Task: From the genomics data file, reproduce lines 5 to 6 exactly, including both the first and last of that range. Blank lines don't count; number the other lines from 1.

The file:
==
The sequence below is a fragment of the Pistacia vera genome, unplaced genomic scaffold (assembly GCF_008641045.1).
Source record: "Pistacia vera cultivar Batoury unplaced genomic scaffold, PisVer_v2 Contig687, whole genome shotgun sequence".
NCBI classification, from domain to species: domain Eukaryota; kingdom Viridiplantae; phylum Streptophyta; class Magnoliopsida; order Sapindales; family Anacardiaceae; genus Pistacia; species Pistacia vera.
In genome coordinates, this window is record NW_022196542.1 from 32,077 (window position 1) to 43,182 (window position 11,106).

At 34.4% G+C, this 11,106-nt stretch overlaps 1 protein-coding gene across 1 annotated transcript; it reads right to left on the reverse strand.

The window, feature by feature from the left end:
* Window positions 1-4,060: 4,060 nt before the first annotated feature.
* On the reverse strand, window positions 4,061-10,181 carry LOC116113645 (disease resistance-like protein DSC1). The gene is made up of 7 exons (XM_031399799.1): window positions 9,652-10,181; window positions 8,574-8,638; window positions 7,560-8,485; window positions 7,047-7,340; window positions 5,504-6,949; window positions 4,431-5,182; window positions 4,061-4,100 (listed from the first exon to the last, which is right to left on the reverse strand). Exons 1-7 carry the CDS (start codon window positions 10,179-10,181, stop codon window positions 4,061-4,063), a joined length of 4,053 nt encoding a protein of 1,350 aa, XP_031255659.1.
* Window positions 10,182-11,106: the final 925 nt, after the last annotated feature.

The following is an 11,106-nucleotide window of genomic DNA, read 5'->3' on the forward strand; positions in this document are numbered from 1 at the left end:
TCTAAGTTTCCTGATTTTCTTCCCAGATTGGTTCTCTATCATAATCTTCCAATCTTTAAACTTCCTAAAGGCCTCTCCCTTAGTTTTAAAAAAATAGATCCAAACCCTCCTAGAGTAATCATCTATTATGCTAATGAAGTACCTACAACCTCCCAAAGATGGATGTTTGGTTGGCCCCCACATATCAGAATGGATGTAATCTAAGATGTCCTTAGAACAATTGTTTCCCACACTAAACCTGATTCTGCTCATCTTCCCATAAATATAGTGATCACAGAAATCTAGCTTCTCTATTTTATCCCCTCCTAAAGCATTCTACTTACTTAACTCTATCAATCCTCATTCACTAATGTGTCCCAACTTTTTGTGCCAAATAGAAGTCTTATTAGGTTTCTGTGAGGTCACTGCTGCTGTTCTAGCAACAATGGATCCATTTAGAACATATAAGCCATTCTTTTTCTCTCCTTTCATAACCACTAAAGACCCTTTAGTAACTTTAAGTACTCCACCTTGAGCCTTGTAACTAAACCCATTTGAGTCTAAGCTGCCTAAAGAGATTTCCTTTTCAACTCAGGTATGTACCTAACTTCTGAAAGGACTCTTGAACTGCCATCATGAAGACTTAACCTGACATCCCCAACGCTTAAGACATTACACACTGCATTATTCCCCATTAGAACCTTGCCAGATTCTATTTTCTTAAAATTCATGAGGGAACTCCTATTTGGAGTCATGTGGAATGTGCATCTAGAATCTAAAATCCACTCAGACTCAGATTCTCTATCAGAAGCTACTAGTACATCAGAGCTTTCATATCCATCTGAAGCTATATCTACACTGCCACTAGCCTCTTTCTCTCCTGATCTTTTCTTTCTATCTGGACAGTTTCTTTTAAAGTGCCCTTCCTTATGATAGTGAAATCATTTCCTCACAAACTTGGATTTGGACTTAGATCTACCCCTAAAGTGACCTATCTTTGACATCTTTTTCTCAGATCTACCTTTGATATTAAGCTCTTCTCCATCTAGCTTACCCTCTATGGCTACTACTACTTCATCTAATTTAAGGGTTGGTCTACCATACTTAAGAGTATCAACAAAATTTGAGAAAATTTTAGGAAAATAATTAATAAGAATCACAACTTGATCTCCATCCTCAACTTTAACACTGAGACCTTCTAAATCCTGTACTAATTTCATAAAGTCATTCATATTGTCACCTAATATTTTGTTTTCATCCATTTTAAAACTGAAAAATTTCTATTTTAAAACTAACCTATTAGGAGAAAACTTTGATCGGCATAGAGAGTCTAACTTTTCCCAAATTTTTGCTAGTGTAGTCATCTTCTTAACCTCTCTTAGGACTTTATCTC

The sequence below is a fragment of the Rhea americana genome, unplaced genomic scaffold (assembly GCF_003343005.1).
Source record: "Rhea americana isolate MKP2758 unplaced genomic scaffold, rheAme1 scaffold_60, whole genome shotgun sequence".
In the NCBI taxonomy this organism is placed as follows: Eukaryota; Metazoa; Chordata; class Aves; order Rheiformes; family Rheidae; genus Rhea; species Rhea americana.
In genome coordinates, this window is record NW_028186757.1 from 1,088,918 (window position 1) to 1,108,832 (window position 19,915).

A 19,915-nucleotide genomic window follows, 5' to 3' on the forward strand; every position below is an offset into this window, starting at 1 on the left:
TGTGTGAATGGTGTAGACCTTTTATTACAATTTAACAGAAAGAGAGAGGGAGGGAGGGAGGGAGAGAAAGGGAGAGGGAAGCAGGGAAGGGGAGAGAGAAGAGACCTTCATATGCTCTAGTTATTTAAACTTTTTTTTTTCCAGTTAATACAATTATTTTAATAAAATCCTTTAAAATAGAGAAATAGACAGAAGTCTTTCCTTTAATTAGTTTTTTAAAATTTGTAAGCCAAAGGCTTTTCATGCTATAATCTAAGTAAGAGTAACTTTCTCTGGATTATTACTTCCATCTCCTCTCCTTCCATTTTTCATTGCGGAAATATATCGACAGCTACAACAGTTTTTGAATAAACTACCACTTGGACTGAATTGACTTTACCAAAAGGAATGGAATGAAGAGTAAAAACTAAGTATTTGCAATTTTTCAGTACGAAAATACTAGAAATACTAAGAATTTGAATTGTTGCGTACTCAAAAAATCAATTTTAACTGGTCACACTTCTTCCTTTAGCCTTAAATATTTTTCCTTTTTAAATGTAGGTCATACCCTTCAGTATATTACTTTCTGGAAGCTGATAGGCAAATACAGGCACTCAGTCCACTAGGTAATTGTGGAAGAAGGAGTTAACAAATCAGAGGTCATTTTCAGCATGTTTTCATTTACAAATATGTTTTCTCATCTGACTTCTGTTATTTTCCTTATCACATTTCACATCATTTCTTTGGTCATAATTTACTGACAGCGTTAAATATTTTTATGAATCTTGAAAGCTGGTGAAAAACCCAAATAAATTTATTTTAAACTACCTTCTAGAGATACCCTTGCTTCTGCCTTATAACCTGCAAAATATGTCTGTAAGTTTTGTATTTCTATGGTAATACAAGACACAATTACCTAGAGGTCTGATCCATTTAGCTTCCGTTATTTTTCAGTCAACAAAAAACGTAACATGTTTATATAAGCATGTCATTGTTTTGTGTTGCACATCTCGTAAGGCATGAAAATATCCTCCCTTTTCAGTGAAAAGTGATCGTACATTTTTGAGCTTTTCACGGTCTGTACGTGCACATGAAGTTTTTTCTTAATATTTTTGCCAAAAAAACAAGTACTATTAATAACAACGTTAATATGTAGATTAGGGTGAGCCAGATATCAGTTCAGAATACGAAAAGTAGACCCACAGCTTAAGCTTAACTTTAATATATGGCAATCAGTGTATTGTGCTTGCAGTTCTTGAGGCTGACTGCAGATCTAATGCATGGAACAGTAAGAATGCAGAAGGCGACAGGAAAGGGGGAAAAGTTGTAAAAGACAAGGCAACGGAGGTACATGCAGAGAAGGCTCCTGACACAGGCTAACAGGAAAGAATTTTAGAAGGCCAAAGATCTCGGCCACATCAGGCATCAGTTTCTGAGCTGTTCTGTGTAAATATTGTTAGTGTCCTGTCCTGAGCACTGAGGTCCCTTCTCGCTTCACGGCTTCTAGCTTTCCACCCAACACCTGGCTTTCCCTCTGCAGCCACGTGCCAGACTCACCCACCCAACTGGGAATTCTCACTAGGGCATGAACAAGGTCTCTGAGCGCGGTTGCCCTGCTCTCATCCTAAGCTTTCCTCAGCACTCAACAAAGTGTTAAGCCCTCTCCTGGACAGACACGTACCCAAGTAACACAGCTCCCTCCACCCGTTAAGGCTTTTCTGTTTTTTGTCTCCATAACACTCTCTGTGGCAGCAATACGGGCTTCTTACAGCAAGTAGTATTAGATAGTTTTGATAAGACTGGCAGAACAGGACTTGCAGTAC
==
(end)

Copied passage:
At 34.4% G+C, this 11,106-nt stretch overlaps 1 protein-coding gene across 1 annotated transcript; it reads right to left on the reverse strand.

The window, feature by feature from the left end: